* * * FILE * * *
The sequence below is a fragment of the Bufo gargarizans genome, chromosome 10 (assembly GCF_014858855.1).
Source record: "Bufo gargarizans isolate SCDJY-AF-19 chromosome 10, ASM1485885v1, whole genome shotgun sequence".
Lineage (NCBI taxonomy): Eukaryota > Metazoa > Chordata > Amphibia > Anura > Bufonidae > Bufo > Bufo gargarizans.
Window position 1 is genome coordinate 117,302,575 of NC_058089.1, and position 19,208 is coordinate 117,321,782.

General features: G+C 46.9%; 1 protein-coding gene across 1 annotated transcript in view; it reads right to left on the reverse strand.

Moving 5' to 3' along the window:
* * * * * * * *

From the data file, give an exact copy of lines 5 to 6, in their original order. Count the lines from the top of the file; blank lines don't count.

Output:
General features: G+C 46.9%; 1 protein-coding gene across 1 annotated transcript in view; it reads right to left on the reverse strand.

Moving 5' to 3' along the window: